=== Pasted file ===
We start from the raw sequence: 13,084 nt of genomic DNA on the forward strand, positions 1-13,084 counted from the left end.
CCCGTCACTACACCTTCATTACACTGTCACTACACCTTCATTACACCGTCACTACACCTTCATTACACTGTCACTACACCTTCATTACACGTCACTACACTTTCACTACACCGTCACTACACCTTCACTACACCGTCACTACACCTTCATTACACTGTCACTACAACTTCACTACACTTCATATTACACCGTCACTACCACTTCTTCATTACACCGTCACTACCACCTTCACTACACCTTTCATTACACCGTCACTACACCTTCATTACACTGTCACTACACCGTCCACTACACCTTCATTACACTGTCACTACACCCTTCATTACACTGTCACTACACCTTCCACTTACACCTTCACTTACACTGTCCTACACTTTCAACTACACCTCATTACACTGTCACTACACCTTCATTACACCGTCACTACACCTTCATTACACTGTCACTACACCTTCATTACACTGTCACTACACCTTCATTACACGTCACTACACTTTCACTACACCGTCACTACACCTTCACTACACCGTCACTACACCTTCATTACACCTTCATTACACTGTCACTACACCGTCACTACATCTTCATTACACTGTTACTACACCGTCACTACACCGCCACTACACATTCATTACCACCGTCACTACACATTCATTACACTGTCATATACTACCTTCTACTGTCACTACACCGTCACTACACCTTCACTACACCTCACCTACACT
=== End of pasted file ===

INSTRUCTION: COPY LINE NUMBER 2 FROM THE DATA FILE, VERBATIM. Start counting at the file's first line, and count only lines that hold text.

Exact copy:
CCCGTCACTACACCTTCATTACACTGTCACTACACCTTCATTACACCGTCACTACACCTTCATTACACTGTCACTACACCTTCATTACACGTCACTACACTTTCACTACACCGTCACTACACCTTCACTACACCGTCACTACACCTTCATTACACTGTCACTACAACTTCACTACACTTCATATTACACCGTCACTACCACTTCTTCATTACACCGTCACTACCACCTTCACTACACCTTTCATTACACCGTCACTACACCTTCATTACACTGTCACTACACCGTCCACTACACCTTCATTACACTGTCACTACACCCTTCATTACACTGTCACTACACCTTCCACTTACACCTTCACTTACACTGTCCTACACTTTCAACTACACCTCATTACACTGTCACTACACCTTCATTACACCGTCACTACACCTTCATTACACTGTCACTACACCTTCATTACACTGTCACTACACCTTCATTACACGTCACTACACTTTCACTACACCGTCACTACACCTTCACTACACCGTCACTACACCTTCATTACACCTTCATTACACTGTCACTACACCGTCACTACATCTTCATTACACTGTTACTACACCGTCACTACACCGCCACTACACATTCATTACCACCGTCACTACACATTCATTACACTGTCATATACTACCTTCTACTGTCACTACACCGTCACTACACCTTCACTACACCTCACCTACACT